Corn traded near a 12-week low, poised to snap four months of gains, as planting accelerated in the U.S., the world’s biggest producer. Wheat headed for the first increase in seven sessions.
Corn for July delivery lost as much as 0.2 percent to $4.715 a bushel on the Chicago Board of Trade and was at $4.7175 by 2:10 p.m. in Singapore. Prices dropped to $4.665 yesterday, the lowest since March 4, before rebounding to settle 0.6 percent higher. Futures are down 1.3 percent this week and set to decline 9.1 percent in May, after surging 23 percent in the previous four months.
Farmers planted 88 percent of the crop as of May 25, up from 73 percent a week earlier and matching the previous five- year average, the U.S. Department of Agriculture said May 27. Domestic production is set to climb to a record 353.97 million metric tons in 2014-2015, the agency estimates. The U.S. is also the largest exporter of the grain.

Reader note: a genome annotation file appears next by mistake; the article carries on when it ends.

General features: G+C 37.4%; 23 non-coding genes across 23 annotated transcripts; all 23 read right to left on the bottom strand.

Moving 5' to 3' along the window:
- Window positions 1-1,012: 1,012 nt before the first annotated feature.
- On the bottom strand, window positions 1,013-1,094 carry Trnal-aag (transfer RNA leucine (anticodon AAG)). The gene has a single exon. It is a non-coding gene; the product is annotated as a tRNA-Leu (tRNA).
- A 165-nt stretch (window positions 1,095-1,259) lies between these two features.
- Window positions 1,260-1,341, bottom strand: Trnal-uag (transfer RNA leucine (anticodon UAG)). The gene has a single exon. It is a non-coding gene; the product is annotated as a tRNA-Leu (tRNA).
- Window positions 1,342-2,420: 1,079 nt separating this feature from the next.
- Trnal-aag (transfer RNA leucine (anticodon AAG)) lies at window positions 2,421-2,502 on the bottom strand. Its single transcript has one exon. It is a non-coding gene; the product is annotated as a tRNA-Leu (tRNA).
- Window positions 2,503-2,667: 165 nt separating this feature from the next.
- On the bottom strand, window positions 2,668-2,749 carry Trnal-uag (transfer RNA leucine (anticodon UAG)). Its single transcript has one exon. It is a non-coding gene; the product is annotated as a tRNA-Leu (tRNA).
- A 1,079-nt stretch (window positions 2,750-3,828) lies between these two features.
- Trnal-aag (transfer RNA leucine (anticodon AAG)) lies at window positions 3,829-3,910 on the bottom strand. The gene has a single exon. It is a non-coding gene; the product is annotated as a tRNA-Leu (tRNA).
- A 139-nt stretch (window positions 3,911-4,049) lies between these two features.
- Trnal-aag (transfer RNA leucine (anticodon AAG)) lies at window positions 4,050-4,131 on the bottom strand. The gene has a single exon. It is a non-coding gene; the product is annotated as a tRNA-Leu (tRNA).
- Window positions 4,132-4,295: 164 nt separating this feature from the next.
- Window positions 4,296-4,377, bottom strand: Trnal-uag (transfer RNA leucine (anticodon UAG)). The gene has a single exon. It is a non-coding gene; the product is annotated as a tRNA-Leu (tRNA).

"Corn planting jumped 15 percent," Profarmer Australia, a unit of NZX Ltd., said in a report e-mailed today. "From a planting perspective, U.S. spring crops are all going in on time and therefore the risk of late planting is no longer providing support."
Wheat for July delivery advanced 0.4 percent to $6.415 a bushel, trimming a third weekly slump. About 44 percent of U.S. winter wheat was rated in poor or very poor condition, unchanged from a week earlier, while grain rated good to excellent rose to 30 percent from 29 percent, the USDA said.
While the USDA report raised the proportion of wheat rated in good or excellent condition, "the reading remains at historical lows," Australia & New Zealand Banking Group Ltd. analysts led by Mark Pervan wrote in a note today.
Soybeans for July delivery rose 0.6 percent to $15.07 a bushel, trimming its first monthly loss since January.